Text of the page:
Approximately one week prior to the election, Blumenthal temporarily suspended the contractual prohibition on campaign contributions pending a final decision by the district court. A letter was faxed to all firms with contracts with the Office of the Attorney General notifying them of the suspension. Blumenthal, however, continued to refuse to accept any campaign contributions from partners and associates (as well as their spouses) of any law firm holding an outside counsel contract with the Attorney General's office. After winning re-election, Blumenthal moved to dismiss Dean's complaint.

Approximately four years passed between Blumenthal's motion to dismiss and the district court's eventual ruling. Because the lawsuit had not been resolved by the next election cycle in 2006, Blumenthal continued his suspension of the campaign contribution prohibition.*fn2 Once again, a letter was faxed to all firms with open contracts with the Office of the Attorney General notifying them of the policy's continued suspension. In addition, the Connecticut General Assembly passed campaign finance legislation in December 2005 that prohibited contributions from, inter alia, state contractors and prospective state contractors to certain committees affiliated with a candidate for the Office of Attorney General. See S. 2103, 2005 Gen. Assem., Spec. Sess. (Conn. 2005). As a result of this legislation, Blumenthal publicized to all firms with contracts with the Office of the Attorney General that the contractual bar on campaign contributions would be "wholly and permanently superseded" by the statutory ban as of December 31, 2006, the effective date of the campaign finance legislation.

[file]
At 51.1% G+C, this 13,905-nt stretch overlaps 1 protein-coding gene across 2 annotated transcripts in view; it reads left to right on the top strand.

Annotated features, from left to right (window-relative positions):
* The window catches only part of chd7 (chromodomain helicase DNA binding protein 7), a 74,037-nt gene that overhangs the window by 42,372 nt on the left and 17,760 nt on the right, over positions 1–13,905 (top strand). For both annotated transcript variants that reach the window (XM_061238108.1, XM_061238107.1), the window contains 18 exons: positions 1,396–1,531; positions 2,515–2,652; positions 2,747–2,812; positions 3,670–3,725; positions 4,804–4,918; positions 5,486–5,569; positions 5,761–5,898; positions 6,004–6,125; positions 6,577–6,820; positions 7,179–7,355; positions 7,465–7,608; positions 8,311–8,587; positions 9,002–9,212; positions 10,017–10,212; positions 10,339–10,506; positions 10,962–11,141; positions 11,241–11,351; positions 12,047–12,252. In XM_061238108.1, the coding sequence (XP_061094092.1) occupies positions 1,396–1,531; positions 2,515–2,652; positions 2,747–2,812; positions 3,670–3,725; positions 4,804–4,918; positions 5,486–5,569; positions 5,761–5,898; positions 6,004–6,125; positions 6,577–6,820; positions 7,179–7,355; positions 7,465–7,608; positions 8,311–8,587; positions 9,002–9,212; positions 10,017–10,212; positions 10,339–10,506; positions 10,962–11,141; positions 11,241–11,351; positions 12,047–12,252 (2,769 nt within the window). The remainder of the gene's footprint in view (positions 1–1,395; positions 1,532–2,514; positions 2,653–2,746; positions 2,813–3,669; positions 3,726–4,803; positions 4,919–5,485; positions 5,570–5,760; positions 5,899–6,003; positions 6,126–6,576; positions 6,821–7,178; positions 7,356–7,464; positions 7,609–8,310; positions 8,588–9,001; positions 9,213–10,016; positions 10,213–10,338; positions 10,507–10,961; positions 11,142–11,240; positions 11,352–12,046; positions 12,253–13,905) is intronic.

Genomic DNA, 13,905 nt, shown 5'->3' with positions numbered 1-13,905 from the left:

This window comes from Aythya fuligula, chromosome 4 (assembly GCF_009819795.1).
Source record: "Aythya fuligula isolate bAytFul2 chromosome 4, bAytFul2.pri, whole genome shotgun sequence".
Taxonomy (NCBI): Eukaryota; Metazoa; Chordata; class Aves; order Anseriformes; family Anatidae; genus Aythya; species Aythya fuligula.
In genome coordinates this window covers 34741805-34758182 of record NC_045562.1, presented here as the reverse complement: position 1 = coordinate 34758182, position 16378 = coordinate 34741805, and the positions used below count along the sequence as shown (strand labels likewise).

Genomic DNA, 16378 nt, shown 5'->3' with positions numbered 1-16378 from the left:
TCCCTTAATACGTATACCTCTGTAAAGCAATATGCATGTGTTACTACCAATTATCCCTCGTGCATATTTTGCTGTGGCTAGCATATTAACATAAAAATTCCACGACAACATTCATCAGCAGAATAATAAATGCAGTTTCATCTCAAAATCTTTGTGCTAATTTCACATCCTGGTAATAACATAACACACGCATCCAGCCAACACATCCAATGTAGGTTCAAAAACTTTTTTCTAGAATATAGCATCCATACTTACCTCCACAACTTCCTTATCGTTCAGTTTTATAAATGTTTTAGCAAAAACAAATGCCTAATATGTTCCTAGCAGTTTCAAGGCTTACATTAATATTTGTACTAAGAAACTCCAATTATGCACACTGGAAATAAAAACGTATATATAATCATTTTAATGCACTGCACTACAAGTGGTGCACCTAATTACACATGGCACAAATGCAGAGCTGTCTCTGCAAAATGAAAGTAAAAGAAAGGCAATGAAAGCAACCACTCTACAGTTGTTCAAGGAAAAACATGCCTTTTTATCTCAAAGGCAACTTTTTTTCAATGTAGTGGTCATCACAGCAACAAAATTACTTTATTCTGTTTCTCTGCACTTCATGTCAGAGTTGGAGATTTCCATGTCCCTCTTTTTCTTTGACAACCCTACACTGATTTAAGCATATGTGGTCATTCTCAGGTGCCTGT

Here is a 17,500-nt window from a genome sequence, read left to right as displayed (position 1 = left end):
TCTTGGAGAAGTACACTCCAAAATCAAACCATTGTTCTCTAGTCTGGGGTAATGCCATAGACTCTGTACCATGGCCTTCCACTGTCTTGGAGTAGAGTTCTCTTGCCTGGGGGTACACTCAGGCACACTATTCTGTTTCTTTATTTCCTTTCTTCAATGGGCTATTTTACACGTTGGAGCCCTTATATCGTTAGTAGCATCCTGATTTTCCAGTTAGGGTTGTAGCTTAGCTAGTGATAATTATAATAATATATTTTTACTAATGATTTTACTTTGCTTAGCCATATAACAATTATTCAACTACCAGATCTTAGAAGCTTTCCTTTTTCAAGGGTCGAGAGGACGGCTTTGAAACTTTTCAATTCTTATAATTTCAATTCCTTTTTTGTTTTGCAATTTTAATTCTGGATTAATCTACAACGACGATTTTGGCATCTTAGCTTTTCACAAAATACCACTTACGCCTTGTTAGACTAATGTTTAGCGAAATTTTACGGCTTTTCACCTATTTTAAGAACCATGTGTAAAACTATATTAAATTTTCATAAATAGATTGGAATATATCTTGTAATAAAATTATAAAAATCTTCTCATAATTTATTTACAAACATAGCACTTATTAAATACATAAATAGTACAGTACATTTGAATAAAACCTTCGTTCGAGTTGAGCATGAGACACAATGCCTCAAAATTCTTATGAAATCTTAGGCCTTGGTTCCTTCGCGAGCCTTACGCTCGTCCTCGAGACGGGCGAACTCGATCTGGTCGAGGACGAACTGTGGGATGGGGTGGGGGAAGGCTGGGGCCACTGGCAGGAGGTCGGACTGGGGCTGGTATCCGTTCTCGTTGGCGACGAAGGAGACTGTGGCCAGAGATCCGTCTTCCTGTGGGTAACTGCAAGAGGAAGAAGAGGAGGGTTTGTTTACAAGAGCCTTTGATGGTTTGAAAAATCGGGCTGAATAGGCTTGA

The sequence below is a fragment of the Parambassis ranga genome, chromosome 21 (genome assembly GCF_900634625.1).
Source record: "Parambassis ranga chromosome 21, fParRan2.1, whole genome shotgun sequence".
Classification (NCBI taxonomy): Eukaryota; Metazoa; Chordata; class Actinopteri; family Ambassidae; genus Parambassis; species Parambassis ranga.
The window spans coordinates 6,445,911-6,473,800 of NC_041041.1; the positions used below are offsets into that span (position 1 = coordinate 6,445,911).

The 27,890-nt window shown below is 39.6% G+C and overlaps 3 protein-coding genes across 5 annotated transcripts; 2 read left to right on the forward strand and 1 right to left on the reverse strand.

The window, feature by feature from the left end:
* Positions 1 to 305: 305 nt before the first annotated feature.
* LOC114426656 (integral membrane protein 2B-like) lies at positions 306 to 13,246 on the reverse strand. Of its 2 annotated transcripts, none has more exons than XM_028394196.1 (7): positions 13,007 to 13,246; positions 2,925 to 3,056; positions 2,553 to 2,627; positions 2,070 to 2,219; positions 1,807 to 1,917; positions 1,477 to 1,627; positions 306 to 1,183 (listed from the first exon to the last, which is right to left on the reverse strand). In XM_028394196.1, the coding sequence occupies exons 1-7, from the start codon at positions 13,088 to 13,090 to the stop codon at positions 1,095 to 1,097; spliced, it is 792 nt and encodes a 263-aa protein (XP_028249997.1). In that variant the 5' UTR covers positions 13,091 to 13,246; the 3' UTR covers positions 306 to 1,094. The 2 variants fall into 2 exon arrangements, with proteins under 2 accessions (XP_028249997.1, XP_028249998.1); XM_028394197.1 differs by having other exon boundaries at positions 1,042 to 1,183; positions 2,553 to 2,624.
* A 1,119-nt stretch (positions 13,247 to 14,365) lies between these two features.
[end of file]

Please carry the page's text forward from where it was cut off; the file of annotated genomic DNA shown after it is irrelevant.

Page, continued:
In September 2006, the district court granted Blumenthal's motion to dismiss. The court held that Dean's claim under the Fourteenth Amendment failed because she could not demonstrate a liberty or property interest in the receipt of campaign contributions. It also dismissed Dean's state law claims as barred by the Eleventh Amendment.*fn3 During the following week, the district court dismissed Dean's remaining claim, which was based on the First Amendment. The district ...